The coronavirus pandemic has been difficult for families, who are suddenly being thrust into unfamiliar territory. They’re learning how to homeschool their children as well as helping them grieve canceled proms and graduations.
Many parents have been left scrambling to balance working from home and caring for their kids. But for parents of children on the autism spectrum, these challenges are compounded by the nature of the autism itself. Many children on the spectrum already have difficulty with change. They rely on their predictable schedules and routines, and there’s nothing like a good pandemic to upend all that in an instant. But there are a few things you can be aware of as a parent to make things a bit easier.
Treat Your Child Like They Are Competent (They Are)
Many individuals with autism have difficulty expressing themselves verbally. As a result, they might go most of their lives being grossly misunderstood. When someone can’t speak, we assume they also cannot understand. But this belief is faulty and completely untrue of those on the autism spectrum.
When I’ve worked with individuals who type to communicate and asked them what they want others to know, they have told me they want others to be aware that they are in there. That they understand and want the same things you want. They just can’t always make their needs known. Teenagers on the spectrum who can speak to communicate have also echoed this sentiment; that they would like to be treated like their neurotypical peers. However, they often are not.
So when addressing the coronavirus issues with your child, focus less on their neurodiversity and more on their chronological age. If they are five, speak to them as you would a five-year-old. If they are twenty-two, speak to them as if they are an adult. Presuming competence means no baby talk (unless your child is a baby) and no talking about the child as if they aren’t there. Assume they have seen the news stories you may have had on TV in the background. Assume they probably have questions and concerns just like you do. And address them.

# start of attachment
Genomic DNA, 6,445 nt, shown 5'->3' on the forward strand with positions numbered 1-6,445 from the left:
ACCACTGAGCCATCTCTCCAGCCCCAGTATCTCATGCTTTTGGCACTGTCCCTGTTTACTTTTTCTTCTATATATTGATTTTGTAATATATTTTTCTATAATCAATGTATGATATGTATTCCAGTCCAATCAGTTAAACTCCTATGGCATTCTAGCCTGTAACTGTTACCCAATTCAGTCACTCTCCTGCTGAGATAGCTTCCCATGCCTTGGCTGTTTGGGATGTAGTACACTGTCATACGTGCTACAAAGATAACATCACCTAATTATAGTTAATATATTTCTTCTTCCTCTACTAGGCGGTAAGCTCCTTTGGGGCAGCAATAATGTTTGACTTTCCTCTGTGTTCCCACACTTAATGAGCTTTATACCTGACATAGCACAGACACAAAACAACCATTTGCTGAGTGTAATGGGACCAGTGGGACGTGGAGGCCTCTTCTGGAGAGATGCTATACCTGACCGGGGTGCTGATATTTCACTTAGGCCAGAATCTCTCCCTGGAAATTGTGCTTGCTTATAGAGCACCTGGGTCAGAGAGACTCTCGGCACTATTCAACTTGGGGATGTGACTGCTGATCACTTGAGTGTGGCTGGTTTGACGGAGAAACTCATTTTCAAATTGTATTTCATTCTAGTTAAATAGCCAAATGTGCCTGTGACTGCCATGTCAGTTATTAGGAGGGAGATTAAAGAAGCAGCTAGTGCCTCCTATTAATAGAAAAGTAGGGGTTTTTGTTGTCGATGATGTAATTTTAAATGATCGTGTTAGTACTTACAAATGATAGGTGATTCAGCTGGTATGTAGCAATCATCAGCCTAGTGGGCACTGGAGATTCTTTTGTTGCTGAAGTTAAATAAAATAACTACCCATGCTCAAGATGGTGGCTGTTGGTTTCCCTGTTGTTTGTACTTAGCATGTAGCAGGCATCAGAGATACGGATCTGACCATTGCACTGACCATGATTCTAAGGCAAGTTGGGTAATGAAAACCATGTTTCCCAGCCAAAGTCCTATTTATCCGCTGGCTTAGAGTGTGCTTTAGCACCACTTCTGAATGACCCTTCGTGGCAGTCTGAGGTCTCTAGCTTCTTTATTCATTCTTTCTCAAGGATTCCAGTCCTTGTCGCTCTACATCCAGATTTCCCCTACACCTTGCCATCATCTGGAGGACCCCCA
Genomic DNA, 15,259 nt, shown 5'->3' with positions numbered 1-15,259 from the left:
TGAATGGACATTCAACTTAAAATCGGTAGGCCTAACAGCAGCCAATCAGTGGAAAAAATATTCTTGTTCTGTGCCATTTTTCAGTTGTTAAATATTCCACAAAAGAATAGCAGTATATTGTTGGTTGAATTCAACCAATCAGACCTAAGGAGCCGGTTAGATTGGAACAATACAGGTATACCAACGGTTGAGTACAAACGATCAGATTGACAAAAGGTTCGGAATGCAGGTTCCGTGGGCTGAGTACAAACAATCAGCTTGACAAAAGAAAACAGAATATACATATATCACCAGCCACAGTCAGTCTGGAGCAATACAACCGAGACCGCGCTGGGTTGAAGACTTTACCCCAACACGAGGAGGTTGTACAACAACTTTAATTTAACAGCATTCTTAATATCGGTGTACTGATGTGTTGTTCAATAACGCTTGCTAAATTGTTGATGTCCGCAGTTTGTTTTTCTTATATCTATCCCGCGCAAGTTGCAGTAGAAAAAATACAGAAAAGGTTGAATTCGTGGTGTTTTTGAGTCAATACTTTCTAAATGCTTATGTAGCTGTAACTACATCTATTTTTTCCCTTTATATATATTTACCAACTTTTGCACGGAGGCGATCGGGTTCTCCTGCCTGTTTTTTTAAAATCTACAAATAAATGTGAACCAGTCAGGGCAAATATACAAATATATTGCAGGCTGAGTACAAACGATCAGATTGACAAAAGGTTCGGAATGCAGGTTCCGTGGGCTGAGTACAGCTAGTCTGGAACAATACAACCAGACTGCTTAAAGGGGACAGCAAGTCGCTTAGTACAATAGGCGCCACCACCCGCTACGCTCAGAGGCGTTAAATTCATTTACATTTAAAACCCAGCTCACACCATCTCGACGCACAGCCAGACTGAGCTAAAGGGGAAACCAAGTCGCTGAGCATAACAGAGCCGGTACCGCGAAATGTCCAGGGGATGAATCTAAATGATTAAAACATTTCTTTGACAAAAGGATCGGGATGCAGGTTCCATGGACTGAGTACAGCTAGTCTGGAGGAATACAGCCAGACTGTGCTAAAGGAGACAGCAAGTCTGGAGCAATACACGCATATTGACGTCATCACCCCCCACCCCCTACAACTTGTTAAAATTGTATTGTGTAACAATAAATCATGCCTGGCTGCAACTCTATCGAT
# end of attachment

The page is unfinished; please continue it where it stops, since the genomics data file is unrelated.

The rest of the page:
If your child can communicate, follow the same guidelines you would if you were talking to them about sex: ask them what they know and what else they would like to know. Then keep the lines of communication open and update them as needed. Social stories provide a great way of explaining the virus and its effects. Simply go to YouTube and search “coronavirus social stories for kids,” and you’ll find several of them. Watch them together and talk about it.
Help Your Child Identify What They Can Control
Anxiety is a major concern in children with autism. Most of the children in my practice have some form of anxiety that is difficult for them to regulate, and the pandemic could cause some kids to feel more anxious than usual. A great way to help them with that is to make a list of things they can control. While many children won’t wear a mask over their nose and mouth due to sensory issues, letting them know this is a solution might help them gain some control. Washing their hands, staying home, and making a visual schedule together are all things you can help them focus on instead of things they can’t do.
Creating a space in the house or bedroom where they can do their schoolwork, or a sensory space with pillows and fidgets, can help them regulate their emotions during this time. Even creating a bulletin board with pictures of activities can be helpful in providing a visual for activities when they feel dysregulated. Activities such and jumping in place, swinging, and deep pressure with pillows or weighted blankets can help soothe your child when they’re feeling anxious.
Answering Some Common Questions
“What if we get sick?”
Many children are asking what will happen if they or someone they love gets the coronavirus. It’s important to be honest with your child just as you would be at any other time. Telling a child not to worry about it or that it won’t happen to them can be harmful to your child. But so is panicking, so balance is key. Explain to your child that most of the people who are getting the virus are being treated by their doctors and make a full recovery. Assure them that if they start feeling sick, you’ll make sure they are well taken care of and that the reason we need to stay at home is so they are less likely to get sick.